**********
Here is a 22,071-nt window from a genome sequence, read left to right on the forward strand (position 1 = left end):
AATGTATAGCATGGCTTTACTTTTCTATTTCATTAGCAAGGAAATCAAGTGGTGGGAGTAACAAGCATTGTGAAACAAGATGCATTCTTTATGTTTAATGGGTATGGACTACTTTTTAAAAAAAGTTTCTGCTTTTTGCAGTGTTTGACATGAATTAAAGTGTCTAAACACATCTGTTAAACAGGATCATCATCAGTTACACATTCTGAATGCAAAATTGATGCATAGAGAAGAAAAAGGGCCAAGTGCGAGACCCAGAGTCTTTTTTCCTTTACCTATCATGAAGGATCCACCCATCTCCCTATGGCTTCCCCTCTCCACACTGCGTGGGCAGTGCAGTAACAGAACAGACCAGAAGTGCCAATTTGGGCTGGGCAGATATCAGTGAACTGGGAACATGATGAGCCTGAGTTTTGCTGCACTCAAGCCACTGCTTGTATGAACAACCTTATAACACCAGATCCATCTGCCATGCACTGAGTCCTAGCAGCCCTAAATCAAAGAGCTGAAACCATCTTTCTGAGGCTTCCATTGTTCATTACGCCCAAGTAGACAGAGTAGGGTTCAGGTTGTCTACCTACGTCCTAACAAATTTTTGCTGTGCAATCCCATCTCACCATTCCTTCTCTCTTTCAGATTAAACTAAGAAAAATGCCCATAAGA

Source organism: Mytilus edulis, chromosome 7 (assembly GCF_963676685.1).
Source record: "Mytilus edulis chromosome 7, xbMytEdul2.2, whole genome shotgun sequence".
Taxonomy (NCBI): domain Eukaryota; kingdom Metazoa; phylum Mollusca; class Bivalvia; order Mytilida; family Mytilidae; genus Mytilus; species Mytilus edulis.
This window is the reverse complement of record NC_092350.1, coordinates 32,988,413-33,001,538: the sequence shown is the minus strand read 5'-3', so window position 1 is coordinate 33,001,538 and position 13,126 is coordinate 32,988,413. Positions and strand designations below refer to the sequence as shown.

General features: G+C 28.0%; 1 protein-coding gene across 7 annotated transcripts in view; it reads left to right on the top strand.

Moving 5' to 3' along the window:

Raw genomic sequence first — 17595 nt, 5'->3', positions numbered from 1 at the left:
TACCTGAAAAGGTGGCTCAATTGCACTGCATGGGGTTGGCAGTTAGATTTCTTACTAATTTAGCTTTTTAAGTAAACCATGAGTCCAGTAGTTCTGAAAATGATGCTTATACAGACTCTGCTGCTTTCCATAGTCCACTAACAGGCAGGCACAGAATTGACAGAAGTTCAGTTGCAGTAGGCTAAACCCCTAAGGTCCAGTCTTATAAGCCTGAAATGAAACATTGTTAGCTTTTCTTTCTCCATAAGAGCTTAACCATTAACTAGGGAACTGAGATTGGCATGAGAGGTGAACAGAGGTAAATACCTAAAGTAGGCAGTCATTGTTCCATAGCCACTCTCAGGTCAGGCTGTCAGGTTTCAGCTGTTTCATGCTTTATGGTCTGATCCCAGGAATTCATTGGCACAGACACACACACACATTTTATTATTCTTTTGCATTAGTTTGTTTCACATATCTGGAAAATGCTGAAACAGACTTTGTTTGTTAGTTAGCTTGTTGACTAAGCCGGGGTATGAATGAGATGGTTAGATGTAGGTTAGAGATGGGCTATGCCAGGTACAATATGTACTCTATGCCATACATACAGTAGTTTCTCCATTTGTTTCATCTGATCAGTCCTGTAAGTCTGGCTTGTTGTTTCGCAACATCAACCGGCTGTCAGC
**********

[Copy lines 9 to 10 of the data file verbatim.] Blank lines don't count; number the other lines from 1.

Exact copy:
Raw genomic sequence first — 17595 nt, 5'->3', positions numbered from 1 at the left:
TACCTGAAAAGGTGGCTCAATTGCACTGCATGGGGTTGGCAGTTAGATTTCTTACTAATTTAGCTTTTTAAGTAAACCATGAGTCCAGTAGTTCTGAAAATGATGCTTATACAGACTCTGCTGCTTTCCATAGTCCACTAACAGGCAGGCACAGAATTGACAGAAGTTCAGTTGCAGTAGGCTAAACCCCTAAGGTCCAGTCTTATAAGCCTGAAATGAAACATTGTTAGCTTTTCTTTCTCCATAAGAGCTTAACCATTAACTAGGGAACTGAGATTGGCATGAGAGGTGAACAGAGGTAAATACCTAAAGTAGGCAGTCATTGTTCCATAGCCACTCTCAGGTCAGGCTGTCAGGTTTCAGCTGTTTCATGCTTTATGGTCTGATCCCAGGAATTCATTGGCACAGACACACACACACATTTTATTATTCTTTTGCATTAGTTTGTTTCACATATCTGGAAAATGCTGAAACAGACTTTGTTTGTTAGTTAGCTTGTTGACTAAGCCGGGGTATGAATGAGATGGTTAGATGTAGGTTAGAGATGGGCTATGCCAGGTACAATATGTACTCTATGCCATACATACAGTAGTTTCTCCATTTGTTTCATCTGATCAGTCCTGTAAGTCTGGCTTGTTGTTTCGCAACATCAACCGGCTGTCAGC